Getting someone to your website is only half the battle. After that, the real pitch begins. Advertisers have been making pitches for decades, and the print ad embodies their collective wisdom in an easily digestible form. Like a website, it uses both visual cues and text to get its message across. When building and branding your website, there is a lot to learn from a careful analysis of print advertisements–do so and maybe you can become the Don Draper of the web marketing world.
Lesson #1: Structure Can Be Copied
In ad school they teach you that there are certain layouts that print advertisements follow: traditional, mondrian, clean and simple, axial, etc. Prospective students are taught to copy these styles – like English you can break the rules only after you are familiar with them. What does this mean for the web?
It means don’t be afraid to copy the structure or layout of other websites you admire. Figure out what makes them good, and apply it to your own website because it is much easier to start from a blueprint than to start from scratch. The end user doesn’t care if you baked that cake using a box mix, provided it says “Happy Birthday So-and-so” and tastes good. Provided the content is unique and relevant, it’s not stealing. It’s learning, and everyone does it.
Lesson #2: Knowing Your Audience is Key
Think of an ad that you hate. “What were they thinking?” you may ask yourself, and shudder. It could be a bad piece of advertising – there’s enough of that going around these days – but maybe it’s not. Maybe you just aren’t part of the target audience for the ad. Every ad is targeted toward a specific demographic or user group, usually backed up by market research.
Print ads in particular are carefully designed to appeal to a particular group, both in the context of the magazine or newspaper chosen to run it and the content itself. So when designing your website, design it for a specific group of people. You can’t make everyone happy, so don’t try. From the URL to the font, everything should be designed to appeal to a single audience.
Lesson #3: One Page = One Idea
Print ads generally have a single, 8.5″ by 11″ page to get across their message. This means that the message needs to be simple enough to explain in just a sentence or two. The best print ads deliver this message in a clever or interesting shell, but they all revolve around a single idea. If the ad is not focused, then you run the risk of confusing or alienating your audience. What does this mean for a website? It means don’t abuse the unlimited space that the net affords you.
Think of every page as an 8.5″ by 11″ piece of paper (or maybe a 1024 x 768 screen – the lowest common resolution people still use), and place content appropriately. If you have a killer picture or headline, place it at the top, and make sure the rest of the content supports your lead. Avoid the temptation of adding a second or third or fourth idea to the page. If they are important, give them their own page. Otherwise, drop them. There are a lot of good ideas; it is the great ones which stand out.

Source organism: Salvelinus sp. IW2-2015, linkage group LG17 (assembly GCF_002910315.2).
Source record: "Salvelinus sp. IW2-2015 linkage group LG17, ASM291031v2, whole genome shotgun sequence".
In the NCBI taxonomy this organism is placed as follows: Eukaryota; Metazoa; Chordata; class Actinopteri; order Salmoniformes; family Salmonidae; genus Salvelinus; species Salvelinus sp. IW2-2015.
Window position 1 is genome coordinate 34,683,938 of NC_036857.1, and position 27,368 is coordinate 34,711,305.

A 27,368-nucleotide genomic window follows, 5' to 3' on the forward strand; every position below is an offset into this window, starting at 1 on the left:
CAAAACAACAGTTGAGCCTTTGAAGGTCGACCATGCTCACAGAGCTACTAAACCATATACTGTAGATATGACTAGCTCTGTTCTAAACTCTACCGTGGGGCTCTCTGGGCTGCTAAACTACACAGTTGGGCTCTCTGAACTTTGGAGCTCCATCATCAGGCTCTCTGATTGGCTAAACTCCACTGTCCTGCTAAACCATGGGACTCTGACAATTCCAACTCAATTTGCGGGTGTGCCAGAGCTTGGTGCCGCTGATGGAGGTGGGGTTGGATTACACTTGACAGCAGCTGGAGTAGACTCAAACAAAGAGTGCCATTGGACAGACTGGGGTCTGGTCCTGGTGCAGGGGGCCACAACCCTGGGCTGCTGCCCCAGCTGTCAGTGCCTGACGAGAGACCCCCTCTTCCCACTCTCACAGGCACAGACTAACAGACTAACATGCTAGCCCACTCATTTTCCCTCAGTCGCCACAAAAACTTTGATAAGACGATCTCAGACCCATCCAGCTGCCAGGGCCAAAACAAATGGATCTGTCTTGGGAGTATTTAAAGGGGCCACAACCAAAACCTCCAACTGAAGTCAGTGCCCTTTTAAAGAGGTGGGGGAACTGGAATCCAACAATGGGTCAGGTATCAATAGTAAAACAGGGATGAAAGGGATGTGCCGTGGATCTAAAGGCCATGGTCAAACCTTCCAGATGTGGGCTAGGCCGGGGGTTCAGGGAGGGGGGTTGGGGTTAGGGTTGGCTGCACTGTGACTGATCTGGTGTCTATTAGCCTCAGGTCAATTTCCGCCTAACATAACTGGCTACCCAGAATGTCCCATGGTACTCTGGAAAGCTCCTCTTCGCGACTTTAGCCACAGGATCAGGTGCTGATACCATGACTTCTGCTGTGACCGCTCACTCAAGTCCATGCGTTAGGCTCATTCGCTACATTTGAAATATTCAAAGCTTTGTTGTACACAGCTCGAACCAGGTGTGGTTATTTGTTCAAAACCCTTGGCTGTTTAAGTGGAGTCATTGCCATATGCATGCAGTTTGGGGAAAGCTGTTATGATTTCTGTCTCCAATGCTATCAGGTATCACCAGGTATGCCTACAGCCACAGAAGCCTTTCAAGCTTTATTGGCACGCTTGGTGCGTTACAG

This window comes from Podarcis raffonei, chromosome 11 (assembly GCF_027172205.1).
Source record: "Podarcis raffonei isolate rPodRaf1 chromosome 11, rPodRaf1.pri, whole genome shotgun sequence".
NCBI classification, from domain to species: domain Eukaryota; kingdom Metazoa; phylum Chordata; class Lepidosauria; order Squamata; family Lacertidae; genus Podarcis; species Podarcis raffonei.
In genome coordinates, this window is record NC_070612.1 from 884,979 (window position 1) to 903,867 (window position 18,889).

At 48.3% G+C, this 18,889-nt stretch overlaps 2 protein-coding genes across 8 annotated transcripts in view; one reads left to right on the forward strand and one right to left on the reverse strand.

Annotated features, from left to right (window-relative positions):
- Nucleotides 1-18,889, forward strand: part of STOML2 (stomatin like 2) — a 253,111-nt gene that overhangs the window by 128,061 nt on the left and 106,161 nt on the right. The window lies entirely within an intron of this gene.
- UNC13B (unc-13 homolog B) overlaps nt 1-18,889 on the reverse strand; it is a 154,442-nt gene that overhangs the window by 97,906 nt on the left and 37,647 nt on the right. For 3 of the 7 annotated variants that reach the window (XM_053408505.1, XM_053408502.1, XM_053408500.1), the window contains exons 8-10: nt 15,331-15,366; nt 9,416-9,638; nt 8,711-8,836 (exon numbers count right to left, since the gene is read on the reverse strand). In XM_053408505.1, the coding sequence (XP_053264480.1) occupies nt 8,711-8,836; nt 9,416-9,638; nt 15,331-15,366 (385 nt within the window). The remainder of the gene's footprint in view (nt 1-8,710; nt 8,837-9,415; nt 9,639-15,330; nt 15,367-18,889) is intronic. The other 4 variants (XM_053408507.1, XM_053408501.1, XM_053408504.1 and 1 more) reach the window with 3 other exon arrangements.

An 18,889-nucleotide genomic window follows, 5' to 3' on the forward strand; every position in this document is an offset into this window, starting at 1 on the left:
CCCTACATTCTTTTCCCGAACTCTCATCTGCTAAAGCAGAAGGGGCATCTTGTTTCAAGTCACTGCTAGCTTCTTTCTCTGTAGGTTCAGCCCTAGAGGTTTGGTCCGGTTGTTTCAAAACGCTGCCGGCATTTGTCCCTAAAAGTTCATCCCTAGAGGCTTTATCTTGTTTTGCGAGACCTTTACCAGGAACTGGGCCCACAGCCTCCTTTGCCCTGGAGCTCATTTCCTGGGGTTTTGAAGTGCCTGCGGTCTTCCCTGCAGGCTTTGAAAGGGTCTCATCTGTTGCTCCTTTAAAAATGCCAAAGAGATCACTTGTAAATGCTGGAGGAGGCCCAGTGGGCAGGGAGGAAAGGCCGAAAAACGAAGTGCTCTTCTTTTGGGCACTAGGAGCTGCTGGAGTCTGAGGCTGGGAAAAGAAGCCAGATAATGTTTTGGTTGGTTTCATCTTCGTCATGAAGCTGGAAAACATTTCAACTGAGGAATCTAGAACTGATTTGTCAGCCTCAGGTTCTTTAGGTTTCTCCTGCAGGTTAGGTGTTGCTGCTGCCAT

Lesson #4: People Trust Attractive Things
If there is a common denominator in all good print ads, it is that they are aesthetically pleasing. It’s not enough to have an idea, you have to package it in an attractive package. From layout to font to pictures, every visual aspect of a print ad is chosen carefully. It is meant to be enjoyed, and eye-catching.
This can be applied to website design as well. You don’t want a website that looks like it was designed by someone who picks random html colors, or mistakes flash animation for sophistication. It will destroy your credibility. There are a variety of good design principles one can apply here from print ads: use white space, keep headlines seven words or shorter, decide on a dominant element. Ask yourself: is this attractive? Would I buy something from here?
Lesson #5: Leave Them With Your Brand
You can have the greatest website ever, but if people don’t remember it’s yours, then it won’t matter. This is the risk marketers take when they try and use humor to sell products: the joke or gag may be funny, but if your brand is not an integral part of it then it won’t be remembered. In print this is generally combated by placing the company’s logo or a picture of the product in the bottom right of the page. This placement means that it is usually the last thing that readers see before leaving the page, since we read top to bottom, and left to right, here in the West. Make sure your brand is always prominently displayed somewhere on every page, and the more consistent the placement the better.
By looking to print ads, we can easily see various design and marketing strategies reduced to their purest form. So next time you’re flipping through a magazine, stop and study an ad. You may be surprised by what you learn.
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